Join jaguars.com senior editor Vic Ketchman as he tackles the fans' tough questions. Vic: The next "Ask Vic" column will appear on Monday, July 17.
Darryl from Morrilton, AR:
Arkansas fans get chided on the Jags message board for having high expectations of Matt Jones, mostly because we truly believe he is going to electrify the NFL once he gets his reps. Do you think we are wrong to tout his abilities, even if we may be a bit overzealous in the process?
Vic: There's nothing wrong with being fans of Matt Jones, but your zealousness may irritate some Jaguars fans because you're the fan of one person, whereas Jaguars fans are interested in the whole team. That's the rub. I think it's very obvious that Matt has fans from his home state and they believe he's a special talent. That message has been sent loud and clear. My message to you is that it might be best for Matt if he's allowed to develop his skills as a wide receiver without this crush of expectation. Just let it happen.
Jason from Abilene, TX:
What role did Al Davis have in the AFL-NFL merger? My brother is a disturbed Raiders fan and thinks he's a god. I pray for him daily, my brother that is.
Vic: Al Davis' role in forcing the AFL-NFL merger was that he transformed the Raiders from a failing AFL franchise in the beginning into one of the league's premier franchises in the AFL's final years. At the time merger talks began, however, Davis was the commissioner of the AFL and he was strategizing to sign established players away from the NFL. He wanted to fight, not merge, and Davis was incensed when he found out Lamar Hunt and Tex Schramm were involved in merger talks without his awareness. As far as the actual terms of negotiation, Davis had nothing to do with the merger.
Jason from Jacksonville:
Looking at the schedule, it seems weeks two and three could be the hardest part this season. Pittsburgh will have a longer period to prepare and the Jags will have a short week to prepare going to Indy. At least there are no three-game road stints.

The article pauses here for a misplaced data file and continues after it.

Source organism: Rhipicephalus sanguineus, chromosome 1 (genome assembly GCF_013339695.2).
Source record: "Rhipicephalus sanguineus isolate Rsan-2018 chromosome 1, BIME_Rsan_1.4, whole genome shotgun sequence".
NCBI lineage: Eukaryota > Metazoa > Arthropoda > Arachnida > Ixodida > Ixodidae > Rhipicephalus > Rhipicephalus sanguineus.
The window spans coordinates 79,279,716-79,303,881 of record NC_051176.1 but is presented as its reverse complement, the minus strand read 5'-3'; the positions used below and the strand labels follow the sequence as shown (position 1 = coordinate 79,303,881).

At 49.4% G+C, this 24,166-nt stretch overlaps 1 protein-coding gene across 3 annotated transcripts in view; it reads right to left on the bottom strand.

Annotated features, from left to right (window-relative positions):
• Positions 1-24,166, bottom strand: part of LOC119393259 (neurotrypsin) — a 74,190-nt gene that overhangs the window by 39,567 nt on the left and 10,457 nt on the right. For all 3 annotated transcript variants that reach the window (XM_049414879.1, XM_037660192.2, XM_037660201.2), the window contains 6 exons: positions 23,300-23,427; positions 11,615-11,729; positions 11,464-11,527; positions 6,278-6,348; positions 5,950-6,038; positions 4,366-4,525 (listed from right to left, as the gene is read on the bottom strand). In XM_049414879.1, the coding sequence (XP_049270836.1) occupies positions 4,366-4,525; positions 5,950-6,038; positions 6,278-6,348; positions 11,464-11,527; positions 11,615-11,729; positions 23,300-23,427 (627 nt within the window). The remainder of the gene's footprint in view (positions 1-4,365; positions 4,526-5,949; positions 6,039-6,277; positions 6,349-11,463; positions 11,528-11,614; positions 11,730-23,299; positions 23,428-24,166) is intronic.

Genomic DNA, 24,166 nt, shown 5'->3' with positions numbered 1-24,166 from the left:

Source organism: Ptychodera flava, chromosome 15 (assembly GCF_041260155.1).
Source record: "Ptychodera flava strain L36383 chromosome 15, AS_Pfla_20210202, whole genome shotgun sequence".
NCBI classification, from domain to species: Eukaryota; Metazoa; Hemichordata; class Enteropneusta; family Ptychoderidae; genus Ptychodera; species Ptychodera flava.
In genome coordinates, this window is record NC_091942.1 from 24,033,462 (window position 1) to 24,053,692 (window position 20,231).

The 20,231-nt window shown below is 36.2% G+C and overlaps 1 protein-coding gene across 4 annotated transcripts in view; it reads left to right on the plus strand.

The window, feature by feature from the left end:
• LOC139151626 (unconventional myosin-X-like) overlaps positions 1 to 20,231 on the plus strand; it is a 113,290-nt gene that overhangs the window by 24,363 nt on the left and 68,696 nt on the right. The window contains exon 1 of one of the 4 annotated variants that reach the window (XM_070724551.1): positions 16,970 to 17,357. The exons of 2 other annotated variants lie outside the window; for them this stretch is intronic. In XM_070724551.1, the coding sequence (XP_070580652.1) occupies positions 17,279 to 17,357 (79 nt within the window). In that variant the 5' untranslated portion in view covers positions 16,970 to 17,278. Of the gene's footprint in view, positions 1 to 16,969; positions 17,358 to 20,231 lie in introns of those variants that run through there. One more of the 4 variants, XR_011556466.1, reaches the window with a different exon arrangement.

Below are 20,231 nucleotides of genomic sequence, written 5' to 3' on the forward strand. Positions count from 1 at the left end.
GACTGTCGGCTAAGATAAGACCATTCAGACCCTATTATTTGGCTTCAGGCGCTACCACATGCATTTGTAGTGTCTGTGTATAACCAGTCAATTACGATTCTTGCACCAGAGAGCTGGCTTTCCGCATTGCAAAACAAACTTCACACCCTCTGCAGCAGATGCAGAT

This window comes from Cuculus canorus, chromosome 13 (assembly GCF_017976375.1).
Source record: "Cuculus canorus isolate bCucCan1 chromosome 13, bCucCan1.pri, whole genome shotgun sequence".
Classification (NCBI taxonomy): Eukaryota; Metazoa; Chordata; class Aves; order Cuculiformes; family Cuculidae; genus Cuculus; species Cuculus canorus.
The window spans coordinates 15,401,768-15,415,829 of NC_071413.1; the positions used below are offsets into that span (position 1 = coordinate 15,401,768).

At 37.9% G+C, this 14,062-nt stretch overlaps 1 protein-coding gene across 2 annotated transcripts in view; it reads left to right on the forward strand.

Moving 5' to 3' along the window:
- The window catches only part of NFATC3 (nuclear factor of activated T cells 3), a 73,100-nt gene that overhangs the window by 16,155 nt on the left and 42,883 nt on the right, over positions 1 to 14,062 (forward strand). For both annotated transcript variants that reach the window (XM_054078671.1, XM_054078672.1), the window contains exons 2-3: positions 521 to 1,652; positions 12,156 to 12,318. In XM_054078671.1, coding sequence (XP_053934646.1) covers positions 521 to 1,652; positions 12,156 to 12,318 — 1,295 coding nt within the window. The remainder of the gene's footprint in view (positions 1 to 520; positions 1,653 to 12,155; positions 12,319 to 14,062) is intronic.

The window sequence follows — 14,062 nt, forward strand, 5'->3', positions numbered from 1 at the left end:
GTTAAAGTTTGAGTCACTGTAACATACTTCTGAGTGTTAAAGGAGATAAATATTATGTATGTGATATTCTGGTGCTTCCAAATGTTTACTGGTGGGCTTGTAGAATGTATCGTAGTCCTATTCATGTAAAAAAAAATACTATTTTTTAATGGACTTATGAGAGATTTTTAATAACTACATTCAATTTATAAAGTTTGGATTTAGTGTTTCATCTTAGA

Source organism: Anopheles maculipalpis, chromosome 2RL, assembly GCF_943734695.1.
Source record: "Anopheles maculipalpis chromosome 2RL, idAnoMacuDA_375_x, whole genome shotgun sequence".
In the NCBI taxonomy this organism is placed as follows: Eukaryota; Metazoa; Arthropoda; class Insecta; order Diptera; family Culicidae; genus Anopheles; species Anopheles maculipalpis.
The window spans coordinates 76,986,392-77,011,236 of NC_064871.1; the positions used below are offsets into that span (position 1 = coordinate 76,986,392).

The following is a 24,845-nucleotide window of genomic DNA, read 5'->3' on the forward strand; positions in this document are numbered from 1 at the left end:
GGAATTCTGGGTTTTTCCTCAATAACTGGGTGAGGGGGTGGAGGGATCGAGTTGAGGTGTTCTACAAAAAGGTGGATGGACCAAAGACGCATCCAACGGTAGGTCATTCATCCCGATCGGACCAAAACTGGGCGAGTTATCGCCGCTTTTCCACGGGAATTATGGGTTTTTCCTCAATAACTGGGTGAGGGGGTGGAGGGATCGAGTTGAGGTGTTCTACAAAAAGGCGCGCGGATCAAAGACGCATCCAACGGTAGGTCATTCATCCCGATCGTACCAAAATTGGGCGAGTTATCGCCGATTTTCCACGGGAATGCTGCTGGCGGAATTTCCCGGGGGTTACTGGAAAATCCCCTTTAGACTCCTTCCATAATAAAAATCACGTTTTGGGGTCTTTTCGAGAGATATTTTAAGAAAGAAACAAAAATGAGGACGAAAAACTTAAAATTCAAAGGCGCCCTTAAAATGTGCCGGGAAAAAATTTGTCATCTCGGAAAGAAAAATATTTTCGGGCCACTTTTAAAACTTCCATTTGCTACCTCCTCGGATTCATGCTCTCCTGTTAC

Vic: The Jaguars certainly have a difficult opening month of the season, but the final month of the season is usually when playoff berths are decided and the Jaguars face three AFC teams that are expected to be playoff contenders: Indianapolis, New England and Kansas City. Fast starts are nice, but fast finishes are what propel teams to postseason success. What's most important for the Jaguars in the first month of the season is to avoid a slow start. Just be in position to make a move when December comes. You gotta get hot in the final month of the season anyhow to win in the postseason.
Hasso from Jacksonville:
Will we see any "Oklahoma" drills in training camp this year?
Vic: I was informed that Jack Del Rio told a couple of reporters that I would be allowed to select some "Oklahoma" matchups for what I expect will become the second annual training camp "nutcracker" drill. I promptly informed Marcus Stroud that I was handling matchups and that I would have a stern test in store for him. Stroud said that was fine because whoever it was they were going down. Yeah, baby, that's the attitude on which good "Oklahoma" drills are built. It's an offense vs. defense thing; a lot of bravado is necessary. I'm thinking Stroud vs. Chris Naeole might be a good matchup. How about Khalif Barnes and Reggie Hayward? John Henderson and Vince Manuwai?
James from Hernando, MS:
Besides Marcedes Lewis, who else do you think could immediately help the Jaguars in their rookie season?
Vic: I expect Maurice Drew to be a dependable punt-returner and third-down back. Clint Ingram will have a chance to win a starting linebacker job. Brent Hawkins intrigues me. Dee Webb will compete for the "nickel" back job.
John from Jacksonville:
In the upcoming training camp, do you expect to see an above average number of nine-on-seven drills to establish a strong running game, or do you think the number of nine-on-seven drills will be average since the line has played together a few years and the team does not want to risk more injuries?
Vic: Jack Del Rio told me at the end of spring drills that this summer's training camp regimen will be about the same as last year's. He's not going to beat them up. You don't do that to a 12-4 team.
Justin from Jacksonville: